But perhaps the greatest example of careful refinement comes not with the car's mechanicals, but with the GTI's appearance. At a glance, the new car resembles the old in all but the front view. Ah, but the VW stylists are a crafty bunch. Under the direction of design boss Walter de'Silva, they've quietly worked to give the latest Golf a subtly sporty look, and they've done the same for the GTI. The car's roofline tapers to a lower point in the rear, while the broad, chiseled beltline gives it a true sense of muscular power that the fifth-generation car lacked. Yes, the nose is a near clone of both the Scirocco and basic Golf, but we'd have to say the slim grille really works. Unlike the tall, tapered aperture of the Mk V, the new design makes the car seem wider, not taller - an effect amplified by a matching lower section.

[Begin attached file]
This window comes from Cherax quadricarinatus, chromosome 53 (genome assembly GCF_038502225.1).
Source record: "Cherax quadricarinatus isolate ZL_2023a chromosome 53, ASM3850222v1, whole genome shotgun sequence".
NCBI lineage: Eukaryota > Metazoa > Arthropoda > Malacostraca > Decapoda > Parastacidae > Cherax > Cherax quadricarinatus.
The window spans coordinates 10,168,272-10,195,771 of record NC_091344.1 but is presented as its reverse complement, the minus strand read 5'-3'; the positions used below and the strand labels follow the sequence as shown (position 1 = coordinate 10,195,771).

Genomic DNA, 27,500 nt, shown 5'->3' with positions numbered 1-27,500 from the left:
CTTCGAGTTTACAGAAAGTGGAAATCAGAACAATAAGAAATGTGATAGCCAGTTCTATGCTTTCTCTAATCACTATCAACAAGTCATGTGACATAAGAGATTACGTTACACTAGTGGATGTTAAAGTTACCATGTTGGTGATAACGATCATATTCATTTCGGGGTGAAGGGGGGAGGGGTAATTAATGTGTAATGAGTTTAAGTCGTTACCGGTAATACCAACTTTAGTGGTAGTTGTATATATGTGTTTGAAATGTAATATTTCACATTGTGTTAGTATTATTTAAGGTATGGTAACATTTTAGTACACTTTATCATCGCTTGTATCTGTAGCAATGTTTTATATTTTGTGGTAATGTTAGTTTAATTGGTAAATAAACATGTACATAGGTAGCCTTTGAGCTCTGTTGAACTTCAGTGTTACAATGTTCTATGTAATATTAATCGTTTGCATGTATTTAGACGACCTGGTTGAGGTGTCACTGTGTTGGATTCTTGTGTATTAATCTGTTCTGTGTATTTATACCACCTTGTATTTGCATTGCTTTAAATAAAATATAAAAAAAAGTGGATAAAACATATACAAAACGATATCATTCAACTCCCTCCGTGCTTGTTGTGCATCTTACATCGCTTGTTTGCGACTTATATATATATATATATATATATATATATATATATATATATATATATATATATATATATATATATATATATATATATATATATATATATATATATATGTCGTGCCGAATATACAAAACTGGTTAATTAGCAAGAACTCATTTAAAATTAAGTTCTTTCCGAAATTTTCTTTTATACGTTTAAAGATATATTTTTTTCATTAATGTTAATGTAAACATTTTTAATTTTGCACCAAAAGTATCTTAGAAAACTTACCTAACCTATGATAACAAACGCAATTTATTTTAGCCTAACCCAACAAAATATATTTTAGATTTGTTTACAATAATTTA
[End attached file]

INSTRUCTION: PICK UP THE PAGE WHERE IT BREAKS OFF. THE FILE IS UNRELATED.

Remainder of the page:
Inside, the GTI still uses those retro plaid seat inserts, but it gains the refinement and style of the latest Golf interior. We've heard VW used the money it saved on the new car's assembly to take a long, hard look at refining interiors. Though we'll only be able to tell once we've felt (and driven in) it ourselves, the press shots seem to suggest an atmosphere that's much more hospitable to its passengers.
We'll see the car for ourselves in the first week of October, but those interested in purchasing one in North America will have to wait a bit longer. Volkswagen plans to begin shipping the new GTI to the U.S. by the summer of 2009, long after the Europeans get their hands on the car, but before the basic Golf/Rabbit arrives in the fall.